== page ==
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Online Tool Fills Gap for Energy Retrofit Projects

Berkeley Lab’s eProject Builder sees widespread adoption

A national online energy data management system is transforming how energy retrofit projects implemented by a wide variety of users – including local, state, and federal governments – develop projects and track performance.

The eProject Builder energy project data management and benchmarking tool was developed by the Department of Energy’s Lawrence Berkeley National Laboratory (Berkeley Lab) to standardize and monitor energy project performance data nationwide. The system has recently reached a milestone of 500 projects initiated and 1,000 users trained.

With billions of dollars of energy retrofit projects implemented across the U.S., and historically no standard way to manage project data and track performance, eProject Builder fills the gap by providing the only nationwide project data tracking and reporting system. Since its launch four years ago, eProject Builder has seen growing adoption by the $6 billion energy service industry, among others.

“eProject Builder provides a number of benefits through standardization of key project information and providing users a centralized portal to access and use that information,” said Berkeley Lab economist Peter Larsen, a Principal Investigator at Berkeley Lab, and the tool’s lead developer. “It is a free, highly secure, web-based system that enables many, including the ESCO industry and its customers, to preserve, analyze, and report information for their portfolio of energy projects in perpetuity, and to benchmark new proposed projects against aggregate historical project data.”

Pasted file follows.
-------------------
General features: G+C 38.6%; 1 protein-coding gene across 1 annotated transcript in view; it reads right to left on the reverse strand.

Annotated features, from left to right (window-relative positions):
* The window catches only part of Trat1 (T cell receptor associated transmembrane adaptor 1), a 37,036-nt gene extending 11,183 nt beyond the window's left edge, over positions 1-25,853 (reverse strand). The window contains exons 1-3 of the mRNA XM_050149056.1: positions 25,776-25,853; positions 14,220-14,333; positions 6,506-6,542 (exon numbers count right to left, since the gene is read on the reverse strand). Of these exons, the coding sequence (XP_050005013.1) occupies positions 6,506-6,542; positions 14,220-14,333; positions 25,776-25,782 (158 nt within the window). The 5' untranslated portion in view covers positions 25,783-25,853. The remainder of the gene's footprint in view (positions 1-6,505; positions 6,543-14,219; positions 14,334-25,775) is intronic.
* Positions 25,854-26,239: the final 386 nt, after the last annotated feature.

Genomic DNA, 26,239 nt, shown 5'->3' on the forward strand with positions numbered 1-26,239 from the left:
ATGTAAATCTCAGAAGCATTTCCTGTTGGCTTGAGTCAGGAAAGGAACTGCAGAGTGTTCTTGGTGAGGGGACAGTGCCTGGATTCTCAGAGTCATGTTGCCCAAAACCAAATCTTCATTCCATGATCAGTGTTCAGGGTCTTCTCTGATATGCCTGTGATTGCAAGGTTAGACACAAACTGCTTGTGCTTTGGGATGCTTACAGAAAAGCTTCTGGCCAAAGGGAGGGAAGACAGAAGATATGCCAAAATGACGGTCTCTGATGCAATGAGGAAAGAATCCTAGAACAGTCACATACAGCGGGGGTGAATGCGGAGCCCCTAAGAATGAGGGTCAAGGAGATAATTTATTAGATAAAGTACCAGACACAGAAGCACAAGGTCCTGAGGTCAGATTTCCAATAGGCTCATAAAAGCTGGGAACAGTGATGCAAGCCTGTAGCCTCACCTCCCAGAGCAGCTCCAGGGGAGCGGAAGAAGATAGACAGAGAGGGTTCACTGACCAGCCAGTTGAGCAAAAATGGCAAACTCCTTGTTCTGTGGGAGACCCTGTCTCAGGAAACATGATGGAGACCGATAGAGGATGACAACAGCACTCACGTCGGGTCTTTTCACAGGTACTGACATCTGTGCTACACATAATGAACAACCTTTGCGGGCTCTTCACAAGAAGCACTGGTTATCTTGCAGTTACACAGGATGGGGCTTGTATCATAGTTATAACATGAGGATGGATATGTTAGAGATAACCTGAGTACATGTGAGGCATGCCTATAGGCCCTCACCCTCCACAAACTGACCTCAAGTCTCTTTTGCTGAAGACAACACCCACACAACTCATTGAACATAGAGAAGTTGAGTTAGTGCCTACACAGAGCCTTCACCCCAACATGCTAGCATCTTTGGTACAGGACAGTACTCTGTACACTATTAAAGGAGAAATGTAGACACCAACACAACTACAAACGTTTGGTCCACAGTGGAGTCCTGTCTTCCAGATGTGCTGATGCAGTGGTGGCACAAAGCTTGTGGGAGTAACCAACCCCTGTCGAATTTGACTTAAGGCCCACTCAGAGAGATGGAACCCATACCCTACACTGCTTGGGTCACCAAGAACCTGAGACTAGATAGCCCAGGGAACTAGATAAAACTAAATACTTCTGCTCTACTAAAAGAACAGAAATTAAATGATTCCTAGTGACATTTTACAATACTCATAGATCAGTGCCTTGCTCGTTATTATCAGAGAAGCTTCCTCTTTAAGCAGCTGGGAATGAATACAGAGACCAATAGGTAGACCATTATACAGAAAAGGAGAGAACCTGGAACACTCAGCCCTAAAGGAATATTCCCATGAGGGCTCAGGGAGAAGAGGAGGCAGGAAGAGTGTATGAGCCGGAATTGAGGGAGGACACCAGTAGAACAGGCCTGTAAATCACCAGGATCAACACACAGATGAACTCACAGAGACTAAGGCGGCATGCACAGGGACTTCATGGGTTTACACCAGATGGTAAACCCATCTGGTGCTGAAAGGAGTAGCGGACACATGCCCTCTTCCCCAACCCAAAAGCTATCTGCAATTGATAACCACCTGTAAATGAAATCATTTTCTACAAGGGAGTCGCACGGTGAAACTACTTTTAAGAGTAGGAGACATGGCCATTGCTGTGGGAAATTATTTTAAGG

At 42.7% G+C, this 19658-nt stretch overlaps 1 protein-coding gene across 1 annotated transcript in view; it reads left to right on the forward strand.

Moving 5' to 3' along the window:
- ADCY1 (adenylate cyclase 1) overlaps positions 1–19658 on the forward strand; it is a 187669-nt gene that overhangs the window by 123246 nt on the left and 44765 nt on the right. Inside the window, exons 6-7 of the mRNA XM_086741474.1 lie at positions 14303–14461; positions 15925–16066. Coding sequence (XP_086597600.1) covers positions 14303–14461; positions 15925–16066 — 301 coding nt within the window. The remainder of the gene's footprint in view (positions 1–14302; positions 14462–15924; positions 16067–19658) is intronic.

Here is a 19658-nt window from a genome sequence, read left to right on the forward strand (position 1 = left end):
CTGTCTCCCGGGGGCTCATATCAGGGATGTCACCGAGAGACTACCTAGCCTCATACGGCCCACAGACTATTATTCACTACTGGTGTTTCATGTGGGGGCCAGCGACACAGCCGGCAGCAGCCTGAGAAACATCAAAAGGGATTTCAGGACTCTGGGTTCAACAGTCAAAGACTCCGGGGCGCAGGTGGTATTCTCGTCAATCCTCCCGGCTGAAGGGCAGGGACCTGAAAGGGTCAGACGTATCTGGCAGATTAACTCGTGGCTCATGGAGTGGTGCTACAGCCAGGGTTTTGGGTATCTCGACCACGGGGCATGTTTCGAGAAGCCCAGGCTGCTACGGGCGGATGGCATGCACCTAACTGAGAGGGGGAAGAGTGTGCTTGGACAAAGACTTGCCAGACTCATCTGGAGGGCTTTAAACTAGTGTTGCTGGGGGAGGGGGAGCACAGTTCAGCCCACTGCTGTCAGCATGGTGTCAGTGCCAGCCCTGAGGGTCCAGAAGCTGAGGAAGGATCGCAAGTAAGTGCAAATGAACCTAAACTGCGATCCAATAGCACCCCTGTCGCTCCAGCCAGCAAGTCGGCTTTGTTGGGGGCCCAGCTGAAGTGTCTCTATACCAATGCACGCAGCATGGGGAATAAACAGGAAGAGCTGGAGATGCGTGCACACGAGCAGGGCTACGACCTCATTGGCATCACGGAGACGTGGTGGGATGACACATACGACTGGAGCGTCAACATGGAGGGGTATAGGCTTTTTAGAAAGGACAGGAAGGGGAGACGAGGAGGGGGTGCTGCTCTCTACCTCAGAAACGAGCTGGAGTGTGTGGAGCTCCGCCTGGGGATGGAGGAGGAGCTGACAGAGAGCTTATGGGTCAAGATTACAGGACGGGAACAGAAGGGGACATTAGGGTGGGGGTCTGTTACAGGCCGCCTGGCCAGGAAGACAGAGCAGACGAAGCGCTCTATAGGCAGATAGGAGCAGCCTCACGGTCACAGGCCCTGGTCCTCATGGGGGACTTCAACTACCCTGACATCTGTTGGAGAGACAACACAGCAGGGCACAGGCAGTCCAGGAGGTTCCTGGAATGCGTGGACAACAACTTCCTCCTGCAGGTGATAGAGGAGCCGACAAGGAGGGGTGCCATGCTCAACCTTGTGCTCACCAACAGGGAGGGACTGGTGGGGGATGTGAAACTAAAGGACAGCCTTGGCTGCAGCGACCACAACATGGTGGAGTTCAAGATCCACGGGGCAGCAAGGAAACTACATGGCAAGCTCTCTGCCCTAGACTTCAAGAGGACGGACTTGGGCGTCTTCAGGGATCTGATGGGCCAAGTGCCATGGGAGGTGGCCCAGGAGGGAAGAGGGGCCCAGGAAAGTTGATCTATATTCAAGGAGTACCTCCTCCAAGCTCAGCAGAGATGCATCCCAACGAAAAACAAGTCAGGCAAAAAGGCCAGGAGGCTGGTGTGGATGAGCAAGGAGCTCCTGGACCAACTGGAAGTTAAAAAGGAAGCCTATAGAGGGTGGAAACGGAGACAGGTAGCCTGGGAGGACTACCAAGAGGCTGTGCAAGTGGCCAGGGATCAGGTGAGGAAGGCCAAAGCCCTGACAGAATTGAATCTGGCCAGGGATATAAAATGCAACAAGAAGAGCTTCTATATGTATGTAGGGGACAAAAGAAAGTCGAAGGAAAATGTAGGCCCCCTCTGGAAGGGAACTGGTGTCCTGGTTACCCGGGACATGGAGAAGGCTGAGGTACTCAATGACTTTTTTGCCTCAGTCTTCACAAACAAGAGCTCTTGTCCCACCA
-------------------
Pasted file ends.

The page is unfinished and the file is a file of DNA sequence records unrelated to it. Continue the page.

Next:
The free tool is available to facility owners and managers and their energy service companies (ESCOs) to preserve, analyze, and track data for their energy projects, and to provide statistics on a range of performance metrics for various market sectors. The U.S. ESCO industry implements comprehensive projects that provide long-term cost, energy, and other resource savings in local, state, and federal government buildings as well as private sector facilities. It delivers significant energy savings each year – an amount equivalent to 1 percent of all annual U.S. commercial building energy consumption. Investment in ESCO projects and services has grown from about $1.5 billion annually to more than $6 billion annually over the past 20 years.

With increasing numbers of retrofit projects implemented across the U.S., public and institutional sector customers have indicated a significant need for more robust tools and information to increase transparency into how these complex multimillion dollar projects are proposed, how their performance evolves over time, and how they compare across regions and market segments.

“eProject Builder is fundamentally improving the way ESCO project data is reported, analyzed, and tracked,” said Terry Singer, Executive Director of the National Association of Energy Service Companies (NAESCO), a leading industry trade association. “Use of eProject Builder will increase the implementation of energy-saving performance contracting projects and significantly benefit the public and institutional customers of these projects.”